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This question already has an answer here:

I'm new to ruby and I'm trying to solve a problem.

I'm parsing through several text field where I want to remove the header which has different values. It works fine when the header always is the same:

variable = variable.gsub(/(^Header_1:$)/, '')

But when I put in several arguments it doesn't work:

variable = variable.gsub(/(^Header_1$)/ || /(^Header_2$)/ || /(^Header_3$)/ || /(^Header_4$)/ || /^:$/, '')
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marked as duplicate by Brad Werth, Michal Szyndel, Avinash Raj regex Sep 24 '14 at 10:28

This question has been asked before and already has an answer. If those answers do not fully address your question, please ask a new question.

up vote 3 down vote accepted

You can use Regexp.union:

regex = Regexp.union(
variable.gsub(regex, '')

Please note that ^something$ will not work on strings containing something more than something :)

Cause ^ is for matching beginning of string and $ is for end of string.

So i intentionally removed $.

Also you do not need brackets when you only need to remove the matched string.

You can also use it like this:

headers = %w[Header_1 Header_2 Header_3]
regex = Regexp.union(*{|s| /^#{s}/}, /^\:$/, /etc/)
variable.gsub(regex, '')

And of course you can remove headers without explicitly define them.

Most likely there are a white space after headers?

If so, you can do it as simple as:

variable = "Header_1 something else"
puts variable.gsub(/(^Header[^\s]*)?(.*)/, '\2')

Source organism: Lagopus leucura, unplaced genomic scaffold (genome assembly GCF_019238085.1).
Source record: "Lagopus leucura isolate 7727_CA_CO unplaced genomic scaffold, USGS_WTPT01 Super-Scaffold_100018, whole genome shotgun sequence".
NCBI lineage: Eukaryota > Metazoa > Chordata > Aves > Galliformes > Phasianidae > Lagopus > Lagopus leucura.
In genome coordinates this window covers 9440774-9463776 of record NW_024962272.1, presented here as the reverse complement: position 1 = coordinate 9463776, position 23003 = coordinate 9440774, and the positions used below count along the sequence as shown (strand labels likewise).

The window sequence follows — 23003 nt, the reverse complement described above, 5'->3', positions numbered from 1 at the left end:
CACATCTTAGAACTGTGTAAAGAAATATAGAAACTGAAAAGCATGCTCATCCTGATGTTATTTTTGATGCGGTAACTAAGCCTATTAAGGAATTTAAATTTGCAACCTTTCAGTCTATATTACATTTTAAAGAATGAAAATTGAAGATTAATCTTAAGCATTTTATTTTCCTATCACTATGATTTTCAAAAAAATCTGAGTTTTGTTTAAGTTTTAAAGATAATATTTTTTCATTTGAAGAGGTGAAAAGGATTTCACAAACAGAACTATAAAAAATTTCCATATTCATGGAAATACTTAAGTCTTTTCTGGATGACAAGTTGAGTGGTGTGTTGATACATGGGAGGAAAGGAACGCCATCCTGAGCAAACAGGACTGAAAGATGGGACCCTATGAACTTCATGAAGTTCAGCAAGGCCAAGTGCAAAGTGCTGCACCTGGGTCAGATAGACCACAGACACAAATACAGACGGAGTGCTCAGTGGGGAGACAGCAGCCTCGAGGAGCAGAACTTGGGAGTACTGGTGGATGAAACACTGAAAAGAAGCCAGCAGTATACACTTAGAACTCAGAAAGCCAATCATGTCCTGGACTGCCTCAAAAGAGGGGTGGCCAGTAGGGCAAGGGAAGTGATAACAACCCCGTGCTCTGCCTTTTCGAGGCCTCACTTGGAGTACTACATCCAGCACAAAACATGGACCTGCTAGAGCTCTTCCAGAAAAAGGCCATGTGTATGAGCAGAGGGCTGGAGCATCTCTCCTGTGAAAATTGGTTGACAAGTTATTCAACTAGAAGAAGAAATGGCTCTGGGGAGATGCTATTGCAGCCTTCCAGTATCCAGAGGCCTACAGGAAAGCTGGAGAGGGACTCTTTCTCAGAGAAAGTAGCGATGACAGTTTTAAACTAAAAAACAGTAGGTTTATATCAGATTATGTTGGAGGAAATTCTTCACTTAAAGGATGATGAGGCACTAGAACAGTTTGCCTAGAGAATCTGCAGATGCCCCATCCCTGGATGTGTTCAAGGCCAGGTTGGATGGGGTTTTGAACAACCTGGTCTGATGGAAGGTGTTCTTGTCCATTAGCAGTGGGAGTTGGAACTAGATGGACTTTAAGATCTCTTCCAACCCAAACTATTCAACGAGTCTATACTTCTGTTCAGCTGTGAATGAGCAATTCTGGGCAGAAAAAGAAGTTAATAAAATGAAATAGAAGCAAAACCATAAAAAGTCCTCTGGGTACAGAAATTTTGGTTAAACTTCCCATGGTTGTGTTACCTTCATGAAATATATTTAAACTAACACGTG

#=>  something else

variable = "Header_BLAH something else"
puts variable.gsub(/(^Header[^\s]*)?(.*)/, '\2')
#=>  something else
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Ah! Nice trick! – Jean-Louis Giordano Nov 26 '12 at 16:51
Thank you, that worked perfectly! – William Stocks Nov 26 '12 at 17:10

Just use a proper regexp:

variable.gsub(/^(Header_1|Header_2|Header_3|Header_4|:)$/, '')
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If the header is always the same format of Header_n, where n is some integer value, then you can simplify your regex greatly:


will find every one of these:

%w[Header_1 Header_2 Header_3].grep(/Header_\d+/)

    [0] "Header_1",
    [1] "Header_2",
    [2] "Header_3"

Tweaking it to handle finding words, not substrings:




As mentioned, using Regexp.union is a good start, but, used blindly, can result in very slow or inefficient patterns, so think ahead and help out the engine by giving it useful sub-patterns to work with:

values = %w[foo bar]
/Header_(?:\d+|#{ values.join('|') })/
=> /Header_(?:\d+|foo|bar)/

Unfortunately, Ruby doesn't have the equivalent to Perl's Regexp::Assemble module, which can build highly optimized patterns from big lists of words. Search here on Stack Overflow for examples of what it can do. For instance:

use Regexp::Assemble;

my @values = ('Header_1', 'Header_2', 'foo', 'bar', 'Header_3');
my $ra = Regexp::Assemble->new;
foreach (@values) {
print $ra->re, "\n";
=> (?-xism:(?:Header_[123]|bar|foo))
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